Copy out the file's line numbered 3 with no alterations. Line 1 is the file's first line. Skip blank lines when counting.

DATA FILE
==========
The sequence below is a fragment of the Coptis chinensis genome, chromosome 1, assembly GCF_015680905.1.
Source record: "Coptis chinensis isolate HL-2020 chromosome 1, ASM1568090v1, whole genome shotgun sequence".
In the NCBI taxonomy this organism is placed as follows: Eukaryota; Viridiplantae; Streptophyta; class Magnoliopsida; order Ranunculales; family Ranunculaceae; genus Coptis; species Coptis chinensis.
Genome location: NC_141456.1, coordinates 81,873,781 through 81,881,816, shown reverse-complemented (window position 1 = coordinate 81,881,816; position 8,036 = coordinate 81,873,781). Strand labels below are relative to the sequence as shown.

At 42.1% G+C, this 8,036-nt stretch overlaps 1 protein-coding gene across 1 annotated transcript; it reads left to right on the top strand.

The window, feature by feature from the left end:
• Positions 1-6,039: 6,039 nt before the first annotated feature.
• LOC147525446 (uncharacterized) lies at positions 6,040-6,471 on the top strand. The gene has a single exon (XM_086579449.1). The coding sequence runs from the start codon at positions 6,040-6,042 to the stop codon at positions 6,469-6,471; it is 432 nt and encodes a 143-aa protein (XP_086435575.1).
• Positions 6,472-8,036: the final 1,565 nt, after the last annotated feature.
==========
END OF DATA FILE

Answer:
In the NCBI taxonomy this organism is placed as follows: Eukaryota; Viridiplantae; Streptophyta; class Magnoliopsida; order Ranunculales; family Ranunculaceae; genus Coptis; species Coptis chinensis.